DATA Step, Macro, Functions and more

Concurrent read/write to datasets

Reply
Occasional Contributor
Posts: 10

Concurrent read/write to datasets

Hi.

I'm running SAS BASe on Solaris. I have one small table which is used for logging. Many processes use it. They use it only once and they just get new ID from this table - increment last record and store new ID in table. That's all what they do with it.

The issue is that processes frequently fail because this table is locked.
What are the general ways to workout this?

We also have an SPD engine, but i didn't have good knowledge about this stuff now. Some people around me say that SPD helps with this issue. But there is and issue with SPD service itself - it fails frequently too.(actually not so frequently but one fail makes big problems). Message was edited by: Opa4ki
Super Contributor
Posts: 474

Re: Concurrent read/write to datasets

Several paths are possible.

First, you should be aware that this is a system services concern.
SAS datasets are stored in system files, and system files access is managed by the OS.

Some systems do provide file locking management (z/OS) other don't (UNIX, Windows).

SAS have it's own solution through the SAS/Share Server ( http://www.sas.com/products/share/index.html ).

But, alternatively, you can implement your own file locking management through the explicit LOCK statement.

Overview:
http://support.sas.com/documentation/cdl/en/shrref/59595/HTML/default/a000203947.htm

Online documentation for the LOCK statement here:
http://support.sas.com/documentation/cdl/en/shrref/59595/HTML/default/a000384048.htm

You'll probably need this too (checking for successful LOCK):
http://support.sas.com/documentation/cdl/en/mcrolref/61885/HTML/default/a000543758.htm

I have seen other implementations, such as using an external relational DB (Oracle, DB2, SQL Server) to manage the locking problem (since the implementation of lock management is native nearly in all DB). But surely it is the more complex way to do this.

If you're going for own locking management implementation, be aware of the DEADLOCK situation ( http://en.wikipedia.org/wiki/Deadlock ).

Cheers from Portugal.

Daniel Santos @ www.cgd.pt.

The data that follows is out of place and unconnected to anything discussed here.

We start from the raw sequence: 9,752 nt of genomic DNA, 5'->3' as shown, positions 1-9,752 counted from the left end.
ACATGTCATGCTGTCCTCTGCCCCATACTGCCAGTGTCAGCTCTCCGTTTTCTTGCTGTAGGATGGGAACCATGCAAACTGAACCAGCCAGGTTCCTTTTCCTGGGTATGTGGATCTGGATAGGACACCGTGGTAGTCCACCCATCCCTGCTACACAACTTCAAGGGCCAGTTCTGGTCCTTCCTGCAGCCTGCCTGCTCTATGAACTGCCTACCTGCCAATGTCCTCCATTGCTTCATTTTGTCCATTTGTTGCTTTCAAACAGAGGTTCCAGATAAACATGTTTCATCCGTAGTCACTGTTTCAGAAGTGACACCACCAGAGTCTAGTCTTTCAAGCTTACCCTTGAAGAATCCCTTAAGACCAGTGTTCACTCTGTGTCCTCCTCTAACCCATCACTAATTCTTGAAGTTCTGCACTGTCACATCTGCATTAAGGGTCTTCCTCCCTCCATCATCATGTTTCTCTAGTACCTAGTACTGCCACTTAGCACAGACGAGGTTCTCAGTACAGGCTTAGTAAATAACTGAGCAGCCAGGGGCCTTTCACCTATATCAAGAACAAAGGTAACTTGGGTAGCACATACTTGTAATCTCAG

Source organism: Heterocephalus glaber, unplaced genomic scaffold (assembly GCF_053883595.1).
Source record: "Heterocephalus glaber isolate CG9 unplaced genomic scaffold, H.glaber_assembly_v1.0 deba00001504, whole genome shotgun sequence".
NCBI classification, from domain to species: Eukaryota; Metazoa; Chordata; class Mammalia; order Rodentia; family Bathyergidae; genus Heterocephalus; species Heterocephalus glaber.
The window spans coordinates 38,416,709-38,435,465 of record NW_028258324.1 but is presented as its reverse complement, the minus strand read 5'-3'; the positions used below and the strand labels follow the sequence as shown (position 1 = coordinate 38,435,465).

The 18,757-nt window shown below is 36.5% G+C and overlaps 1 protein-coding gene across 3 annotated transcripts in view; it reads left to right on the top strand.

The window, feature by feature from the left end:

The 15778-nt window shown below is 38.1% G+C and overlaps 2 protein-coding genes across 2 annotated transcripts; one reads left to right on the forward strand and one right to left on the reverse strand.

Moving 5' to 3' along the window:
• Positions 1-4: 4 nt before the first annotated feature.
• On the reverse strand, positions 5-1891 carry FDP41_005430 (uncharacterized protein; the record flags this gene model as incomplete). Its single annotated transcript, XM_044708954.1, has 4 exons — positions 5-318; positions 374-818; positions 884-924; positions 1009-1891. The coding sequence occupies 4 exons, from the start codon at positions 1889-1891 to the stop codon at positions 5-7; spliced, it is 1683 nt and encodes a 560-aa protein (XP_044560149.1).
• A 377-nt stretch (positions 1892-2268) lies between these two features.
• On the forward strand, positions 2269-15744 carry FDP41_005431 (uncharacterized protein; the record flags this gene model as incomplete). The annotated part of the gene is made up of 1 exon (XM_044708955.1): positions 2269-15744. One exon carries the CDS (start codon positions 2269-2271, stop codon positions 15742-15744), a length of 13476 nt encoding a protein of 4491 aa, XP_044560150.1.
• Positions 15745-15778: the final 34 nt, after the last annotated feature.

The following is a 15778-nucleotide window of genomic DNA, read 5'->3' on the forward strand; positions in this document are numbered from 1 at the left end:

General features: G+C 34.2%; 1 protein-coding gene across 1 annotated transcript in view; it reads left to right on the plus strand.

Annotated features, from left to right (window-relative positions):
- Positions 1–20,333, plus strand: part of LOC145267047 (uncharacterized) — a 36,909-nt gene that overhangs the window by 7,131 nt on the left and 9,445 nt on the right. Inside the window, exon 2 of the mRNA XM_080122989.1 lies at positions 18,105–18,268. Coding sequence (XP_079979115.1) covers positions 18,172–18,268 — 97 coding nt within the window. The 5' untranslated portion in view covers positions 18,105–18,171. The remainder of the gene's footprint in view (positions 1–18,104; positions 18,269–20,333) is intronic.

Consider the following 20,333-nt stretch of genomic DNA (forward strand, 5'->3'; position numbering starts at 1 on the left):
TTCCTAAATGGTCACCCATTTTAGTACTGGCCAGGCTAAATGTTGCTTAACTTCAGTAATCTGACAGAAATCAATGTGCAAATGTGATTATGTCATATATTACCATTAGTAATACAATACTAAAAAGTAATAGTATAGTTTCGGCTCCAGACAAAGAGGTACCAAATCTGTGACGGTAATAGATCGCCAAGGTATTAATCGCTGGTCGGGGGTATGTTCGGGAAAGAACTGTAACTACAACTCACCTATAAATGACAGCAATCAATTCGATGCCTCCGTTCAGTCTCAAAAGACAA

Occasional Contributor
Posts: 10

Re: Concurrent read/write to datasets

Hi again
Thanks for answer.

When i was writing first message i didn't have enough knowledge about how do we use shared table and how we lock it.

We are trying to lock it with Lock statement exactly the way it is written in this paper
http://www.lexjansen.com/pharmasug/2005/posters/po33.pdf
But it doesn't work well. In spite of some trick with SCL open\close strategy which is given in paper.
The problem is, that when one process has locked the table, and another one is trying to acquire the lock with "lock TableName". Lock statement writes ERROR message in log. And it is not appropriate for our code. Because it is made in such a way, that if there is an ERROR message in log, it thinks that the process failed.
And we have a long batch tree of processes, and when one of them fails(even if it worked well, but had just dummy ERROR message in log) others don't start.
Super Contributor
Posts: 474

Re: Concurrent read/write to datasets

Well in theory, the QUERY or SHOW options of the LOCK statement should allow you to check if a table has been locked by some other process.

Actually there is a bug, and those options might not work as expected:
http://support.sas.com/kb/2/859.html

But, if the log is the only problem, try the following macro:

%macro lock_try(DATA);
filename tempfile temp;
proc printto log=tempfile; run;
lock &DATA;
proc printto; run;
%mend lock_try;

%lock_try(LIB007.TAB00130);

It will attempt to lock the provided table, and redirect the log to a temporary file.
No message will be displayed in the log.

To see if the lock was successful, just check the value of the SYSLCKRC automatic macro variable.

More about redirecting output/log to a file:
http://support.sas.com/documentation/cdl/en/basess/58133/HTML/default/a001330273.htm

Cheers from Portugal.

Daniel Santos @ www.cgd.pt.
Ask a Question
Discussion stats
  • 3 replies
  • 434 views
  • 0 likes
  • 2 in conversation